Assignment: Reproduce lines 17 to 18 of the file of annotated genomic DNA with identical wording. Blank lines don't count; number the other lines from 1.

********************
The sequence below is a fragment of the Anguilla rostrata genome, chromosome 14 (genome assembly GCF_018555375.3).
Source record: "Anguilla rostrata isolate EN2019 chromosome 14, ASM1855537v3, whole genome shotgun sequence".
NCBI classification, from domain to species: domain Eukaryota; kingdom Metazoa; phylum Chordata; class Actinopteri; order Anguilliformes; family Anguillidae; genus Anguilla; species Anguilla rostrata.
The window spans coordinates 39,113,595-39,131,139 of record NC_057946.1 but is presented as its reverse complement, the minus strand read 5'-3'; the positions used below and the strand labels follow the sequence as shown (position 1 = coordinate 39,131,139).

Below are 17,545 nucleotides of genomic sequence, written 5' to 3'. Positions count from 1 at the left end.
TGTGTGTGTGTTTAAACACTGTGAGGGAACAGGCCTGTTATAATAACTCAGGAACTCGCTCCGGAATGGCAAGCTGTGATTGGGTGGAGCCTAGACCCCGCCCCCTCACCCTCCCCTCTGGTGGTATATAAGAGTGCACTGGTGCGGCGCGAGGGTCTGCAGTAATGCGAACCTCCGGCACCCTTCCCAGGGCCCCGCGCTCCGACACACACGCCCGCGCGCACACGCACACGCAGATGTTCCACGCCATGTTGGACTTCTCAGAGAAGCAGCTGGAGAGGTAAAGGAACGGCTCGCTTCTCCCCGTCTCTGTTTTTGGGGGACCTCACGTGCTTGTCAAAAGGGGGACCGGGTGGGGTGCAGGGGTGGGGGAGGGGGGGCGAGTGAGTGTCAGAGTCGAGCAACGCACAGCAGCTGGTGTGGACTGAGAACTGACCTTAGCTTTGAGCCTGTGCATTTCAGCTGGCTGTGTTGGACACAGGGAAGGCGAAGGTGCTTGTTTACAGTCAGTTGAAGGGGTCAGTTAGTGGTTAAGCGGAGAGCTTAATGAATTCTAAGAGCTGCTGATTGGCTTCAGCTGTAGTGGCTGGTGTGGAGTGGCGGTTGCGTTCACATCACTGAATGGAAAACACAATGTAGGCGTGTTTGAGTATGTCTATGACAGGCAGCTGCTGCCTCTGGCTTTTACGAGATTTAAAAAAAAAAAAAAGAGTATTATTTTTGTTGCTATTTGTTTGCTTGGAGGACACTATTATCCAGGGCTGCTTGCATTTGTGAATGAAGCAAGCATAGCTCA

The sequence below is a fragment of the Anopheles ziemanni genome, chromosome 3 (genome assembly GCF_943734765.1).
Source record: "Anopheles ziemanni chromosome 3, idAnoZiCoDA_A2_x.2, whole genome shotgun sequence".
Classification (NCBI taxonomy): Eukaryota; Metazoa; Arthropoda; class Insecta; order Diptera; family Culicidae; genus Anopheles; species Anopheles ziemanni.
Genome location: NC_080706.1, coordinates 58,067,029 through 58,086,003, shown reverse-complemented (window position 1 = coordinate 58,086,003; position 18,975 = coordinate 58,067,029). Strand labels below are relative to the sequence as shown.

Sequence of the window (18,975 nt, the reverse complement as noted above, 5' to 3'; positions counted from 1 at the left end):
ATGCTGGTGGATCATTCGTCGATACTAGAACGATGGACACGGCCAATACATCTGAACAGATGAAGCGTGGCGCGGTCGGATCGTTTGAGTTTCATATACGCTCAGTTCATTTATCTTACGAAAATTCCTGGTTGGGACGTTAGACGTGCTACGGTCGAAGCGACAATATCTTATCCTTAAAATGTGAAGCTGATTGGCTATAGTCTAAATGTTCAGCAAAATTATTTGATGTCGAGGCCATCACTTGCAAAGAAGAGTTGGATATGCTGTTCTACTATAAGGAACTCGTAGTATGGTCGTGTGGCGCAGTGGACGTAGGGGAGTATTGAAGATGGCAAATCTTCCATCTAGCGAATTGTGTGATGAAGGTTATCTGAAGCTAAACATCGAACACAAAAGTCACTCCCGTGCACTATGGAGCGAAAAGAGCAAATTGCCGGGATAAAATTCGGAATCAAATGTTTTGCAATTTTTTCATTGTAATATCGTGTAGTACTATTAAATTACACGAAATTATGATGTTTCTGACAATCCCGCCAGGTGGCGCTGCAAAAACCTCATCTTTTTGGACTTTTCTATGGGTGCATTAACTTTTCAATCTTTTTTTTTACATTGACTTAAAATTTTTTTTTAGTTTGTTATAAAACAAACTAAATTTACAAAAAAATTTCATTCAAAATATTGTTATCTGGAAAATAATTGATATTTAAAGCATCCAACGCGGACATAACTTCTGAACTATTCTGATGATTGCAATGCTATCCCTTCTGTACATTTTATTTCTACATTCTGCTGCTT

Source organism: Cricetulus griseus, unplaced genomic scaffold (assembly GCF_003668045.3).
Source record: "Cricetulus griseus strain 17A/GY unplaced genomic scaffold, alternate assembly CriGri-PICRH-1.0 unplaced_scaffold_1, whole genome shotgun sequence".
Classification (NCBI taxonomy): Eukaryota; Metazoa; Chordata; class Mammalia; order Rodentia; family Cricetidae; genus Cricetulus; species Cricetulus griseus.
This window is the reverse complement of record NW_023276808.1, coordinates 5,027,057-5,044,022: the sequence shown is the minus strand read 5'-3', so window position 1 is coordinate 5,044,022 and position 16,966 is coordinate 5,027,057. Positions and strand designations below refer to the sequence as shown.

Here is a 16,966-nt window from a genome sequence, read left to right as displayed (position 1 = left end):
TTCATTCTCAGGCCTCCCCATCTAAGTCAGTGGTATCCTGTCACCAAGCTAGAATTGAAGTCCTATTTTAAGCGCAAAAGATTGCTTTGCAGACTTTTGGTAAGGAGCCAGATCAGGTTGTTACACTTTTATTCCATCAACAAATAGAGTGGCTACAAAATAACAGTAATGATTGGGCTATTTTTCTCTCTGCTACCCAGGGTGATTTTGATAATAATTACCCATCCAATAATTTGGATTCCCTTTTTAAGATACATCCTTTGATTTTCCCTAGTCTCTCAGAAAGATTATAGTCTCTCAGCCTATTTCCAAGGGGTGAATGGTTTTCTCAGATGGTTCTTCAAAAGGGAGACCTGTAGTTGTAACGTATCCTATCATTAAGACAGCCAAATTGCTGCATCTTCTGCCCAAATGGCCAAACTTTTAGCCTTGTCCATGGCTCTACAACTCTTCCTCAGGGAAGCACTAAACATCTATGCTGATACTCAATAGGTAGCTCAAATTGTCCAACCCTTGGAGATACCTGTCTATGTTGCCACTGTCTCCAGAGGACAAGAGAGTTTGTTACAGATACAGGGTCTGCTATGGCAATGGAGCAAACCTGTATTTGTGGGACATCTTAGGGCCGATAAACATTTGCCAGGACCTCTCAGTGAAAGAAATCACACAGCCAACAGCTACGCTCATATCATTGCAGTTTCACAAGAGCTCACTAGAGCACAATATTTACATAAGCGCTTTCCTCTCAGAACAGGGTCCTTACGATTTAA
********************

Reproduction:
Here is a 16,966-nt window from a genome sequence, read left to right as displayed (position 1 = left end):
TTCATTCTCAGGCCTCCCCATCTAAGTCAGTGGTATCCTGTCACCAAGCTAGAATTGAAGTCCTATTTTAAGCGCAAAAGATTGCTTTGCAGACTTTTGGTAAGGAGCCAGATCAGGTTGTTACACTTTTATTCCATCAACAAATAGAGTGGCTACAAAATAACAGTAATGATTGGGCTATTTTTCTCTCTGCTACCCAGGGTGATTTTGATAATAATTACCCATCCAATAATTTGGATTCCCTTTTTAAGATACATCCTTTGATTTTCCCTAGTCTCTCAGAAAGATTATAGTCTCTCAGCCTATTTCCAAGGGGTGAATGGTTTTCTCAGATGGTTCTTCAAAAGGGAGACCTGTAGTTGTAACGTATCCTATCATTAAGACAGCCAAATTGCTGCATCTTCTGCCCAAATGGCCAAACTTTTAGCCTTGTCCATGGCTCTACAACTCTTCCTCAGGGAAGCACTAAACATCTATGCTGATACTCAATAGGTAGCTCAAATTGTCCAACCCTTGGAGATACCTGTCTATGTTGCCACTGTCTCCAGAGGACAAGAGAGTTTGTTACAGATACAGGGTCTGCTATGGCAATGGAGCAAACCTGTATTTGTGGGACATCTTAGGGCCGATAAACATTTGCCAGGACCTCTCAGTGAAAGAAATCACACAGCCAACAGCTACGCTCATATCATTGCAGTTTCACAAGAGCTCACTAGAGCACAATATTTACATAAGCGCTTTCCTCTCAGAACAGGGTCCTTACGATTTAA